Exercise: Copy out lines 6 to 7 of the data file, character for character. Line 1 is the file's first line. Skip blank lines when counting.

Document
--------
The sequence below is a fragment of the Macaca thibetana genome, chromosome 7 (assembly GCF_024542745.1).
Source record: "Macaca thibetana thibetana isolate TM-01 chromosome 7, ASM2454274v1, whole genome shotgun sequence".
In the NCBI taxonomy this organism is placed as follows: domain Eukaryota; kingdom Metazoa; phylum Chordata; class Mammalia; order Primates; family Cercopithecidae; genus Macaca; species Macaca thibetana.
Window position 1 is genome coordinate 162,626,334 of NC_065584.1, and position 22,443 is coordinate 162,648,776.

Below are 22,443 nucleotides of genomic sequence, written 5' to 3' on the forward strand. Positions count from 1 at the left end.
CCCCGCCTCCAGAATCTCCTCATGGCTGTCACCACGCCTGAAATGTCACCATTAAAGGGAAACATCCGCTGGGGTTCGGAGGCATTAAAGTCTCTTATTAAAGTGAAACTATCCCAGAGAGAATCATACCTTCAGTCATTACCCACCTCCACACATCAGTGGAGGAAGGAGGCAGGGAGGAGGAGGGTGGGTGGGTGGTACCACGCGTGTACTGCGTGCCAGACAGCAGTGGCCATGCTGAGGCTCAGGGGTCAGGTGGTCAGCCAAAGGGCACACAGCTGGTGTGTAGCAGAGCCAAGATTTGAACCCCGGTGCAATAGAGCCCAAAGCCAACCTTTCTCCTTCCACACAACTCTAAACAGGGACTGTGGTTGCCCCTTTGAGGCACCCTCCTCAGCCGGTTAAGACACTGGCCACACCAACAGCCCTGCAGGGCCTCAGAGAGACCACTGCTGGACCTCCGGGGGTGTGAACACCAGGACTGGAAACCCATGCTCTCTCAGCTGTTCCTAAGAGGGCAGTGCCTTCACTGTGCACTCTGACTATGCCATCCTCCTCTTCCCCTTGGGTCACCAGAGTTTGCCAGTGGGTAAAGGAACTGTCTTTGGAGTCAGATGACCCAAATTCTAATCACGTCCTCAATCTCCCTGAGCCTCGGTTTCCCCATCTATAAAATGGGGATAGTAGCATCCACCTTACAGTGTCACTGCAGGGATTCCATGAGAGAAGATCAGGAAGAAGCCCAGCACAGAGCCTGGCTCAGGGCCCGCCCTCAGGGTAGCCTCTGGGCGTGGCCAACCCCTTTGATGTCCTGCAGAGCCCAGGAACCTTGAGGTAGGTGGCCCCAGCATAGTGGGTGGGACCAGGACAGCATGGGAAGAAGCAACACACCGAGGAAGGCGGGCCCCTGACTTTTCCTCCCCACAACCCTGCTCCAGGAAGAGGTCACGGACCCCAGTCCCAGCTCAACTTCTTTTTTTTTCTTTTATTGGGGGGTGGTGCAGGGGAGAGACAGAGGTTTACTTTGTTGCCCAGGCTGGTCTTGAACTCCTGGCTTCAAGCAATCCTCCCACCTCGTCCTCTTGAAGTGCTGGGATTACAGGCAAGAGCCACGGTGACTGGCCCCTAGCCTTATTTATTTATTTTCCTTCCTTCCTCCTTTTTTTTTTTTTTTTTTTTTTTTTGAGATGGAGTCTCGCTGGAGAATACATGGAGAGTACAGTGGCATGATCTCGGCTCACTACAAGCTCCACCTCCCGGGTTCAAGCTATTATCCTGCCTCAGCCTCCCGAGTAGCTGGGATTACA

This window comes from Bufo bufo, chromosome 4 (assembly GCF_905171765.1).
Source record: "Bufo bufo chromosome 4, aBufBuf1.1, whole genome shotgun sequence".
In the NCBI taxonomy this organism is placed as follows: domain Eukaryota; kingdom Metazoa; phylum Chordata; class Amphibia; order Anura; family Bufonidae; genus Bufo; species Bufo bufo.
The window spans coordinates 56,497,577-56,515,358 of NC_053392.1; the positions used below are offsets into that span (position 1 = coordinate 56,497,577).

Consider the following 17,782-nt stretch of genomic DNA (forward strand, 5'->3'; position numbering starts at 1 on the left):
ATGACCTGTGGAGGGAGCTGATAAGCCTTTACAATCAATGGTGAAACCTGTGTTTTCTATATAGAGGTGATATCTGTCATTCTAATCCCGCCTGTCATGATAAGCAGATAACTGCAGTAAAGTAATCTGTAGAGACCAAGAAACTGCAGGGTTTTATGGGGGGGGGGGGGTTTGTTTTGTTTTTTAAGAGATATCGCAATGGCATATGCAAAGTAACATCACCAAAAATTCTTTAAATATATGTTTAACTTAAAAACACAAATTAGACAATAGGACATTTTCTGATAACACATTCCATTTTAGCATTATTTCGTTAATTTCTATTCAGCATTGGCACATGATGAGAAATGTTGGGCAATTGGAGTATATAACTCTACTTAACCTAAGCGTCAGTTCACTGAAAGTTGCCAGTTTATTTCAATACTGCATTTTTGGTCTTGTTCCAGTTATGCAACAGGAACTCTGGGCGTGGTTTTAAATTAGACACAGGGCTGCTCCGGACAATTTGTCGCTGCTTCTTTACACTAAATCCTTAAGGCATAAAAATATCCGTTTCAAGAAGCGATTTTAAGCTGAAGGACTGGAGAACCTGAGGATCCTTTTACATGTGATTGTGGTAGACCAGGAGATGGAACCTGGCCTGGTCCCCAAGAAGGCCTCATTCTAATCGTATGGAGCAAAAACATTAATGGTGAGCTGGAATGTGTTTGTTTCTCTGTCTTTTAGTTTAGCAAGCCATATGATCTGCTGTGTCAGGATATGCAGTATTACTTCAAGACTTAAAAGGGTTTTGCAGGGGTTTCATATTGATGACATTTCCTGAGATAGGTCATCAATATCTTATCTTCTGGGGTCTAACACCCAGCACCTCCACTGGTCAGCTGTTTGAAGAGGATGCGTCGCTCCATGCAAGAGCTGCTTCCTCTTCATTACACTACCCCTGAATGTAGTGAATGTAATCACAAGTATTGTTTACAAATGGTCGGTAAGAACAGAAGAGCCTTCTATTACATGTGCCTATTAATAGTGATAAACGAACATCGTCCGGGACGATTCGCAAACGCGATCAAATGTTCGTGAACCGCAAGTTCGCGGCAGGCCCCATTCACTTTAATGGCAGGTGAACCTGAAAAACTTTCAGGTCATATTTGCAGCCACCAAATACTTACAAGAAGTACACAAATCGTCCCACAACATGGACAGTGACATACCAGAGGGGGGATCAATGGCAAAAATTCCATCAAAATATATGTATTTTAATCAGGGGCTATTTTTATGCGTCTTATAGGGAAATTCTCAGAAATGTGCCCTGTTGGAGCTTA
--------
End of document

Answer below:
CCCCGCCTCCAGAATCTCCTCATGGCTGTCACCACGCCTGAAATGTCACCATTAAAGGGAAACATCCGCTGGGGTTCGGAGGCATTAAAGTCTCTTATTAAAGTGAAACTATCCCAGAGAGAATCATACCTTCAGTCATTACCCACCTCCACACATCAGTGGAGGAAGGAGGCAGGGAGGAGGAGGGTGGGTGGGTGGTACCACGCGTGTACTGCGTGCCAGACAGCAGTGGCCATGCTGAGGCTCAGGGGTCAGGTGGTCAGCCAAAGGGCACACAGCTGGTGTGTAGCAGAGCCAAGATTTGAACCCCGGTGCAATAGAGCCCAAAGCCAACCTTTCTCCTTCCACACAACTCTAAACAGGGACTGTGGTTGCCCCTTTGAGGCACCCTCCTCAGCCGGTTAAGACACTGGCCACACCAACAGCCCTGCAGGGCCTCAGAGAGACCACTGCTGGACCTCCGGGGGTGTGAACACCAGGACTGGAAACCCATGCTCTCTCAGCTGTTCCTAAGAGGGCAGTGCCTTCACTGTGCACTCTGACTATGCCATCCTCCTCTTCCCCTTGGGTCACCAGAGTTTGCCAGTGGGTAAAGGAACTGTCTTTGGAGTCAGATGACCCAAATTCTAATCACGTCCTCAATCTCCCTGAGCCTCGGTTTCCCCATCTATAAAATGGGGATAGTAGCATCCACCTTACAGTGTCACTGCAGGGATTCCATGAGAGAAGATCAGGAAGAAGCCCAGCACAGAGCCTGGCTCAGGGCCCGCCCTCAGGGTAGCCTCTGGGCGTGGCCAACCCCTTTGATGTCCTGCAGAGCCCAGGAACCTTGAGGTAGGTGGCCCCAGCATAGTGGGTGGGACCAGGACAGCATGGGAAGAAGCAACACACCGAGGAAGGCGGGCCCCTGACTTTTCCTCCCCACAACCCTGCTCCAGGAAGAGGTCACGGACCCCAGTCCCAGCTCAACTTCTTTTTTTTTCTTTTATTGGGGGGTGGTGCAGGGGAGAGACAGAGGTTTACTTTGTTGCCCAGGCTGGTCTTGAACTCCTGGCTTCAAGCAATCCTCCCACCTCGTCCTCTTGAAGTGCTGGGATTACAGGCAAGAGCCACGGTGACTGGCCCCTAGCCTTATTTATTTATTTTCCTTCCTTCCTCCTTTTTTTTTTTTTTTTTTTTTTTTTGAGATGGAGTCTCGCTGGAGAATACATGGAGAGTACAGTGGCATGATCTCGGCTCACTACAAGCTCCACCTCCCGGGTTCAAGCTATTATCCTGCCTCAGCCTCCCGAGTAGCTGGGATTACA

This window comes from Bufo bufo, chromosome 4 (assembly GCF_905171765.1).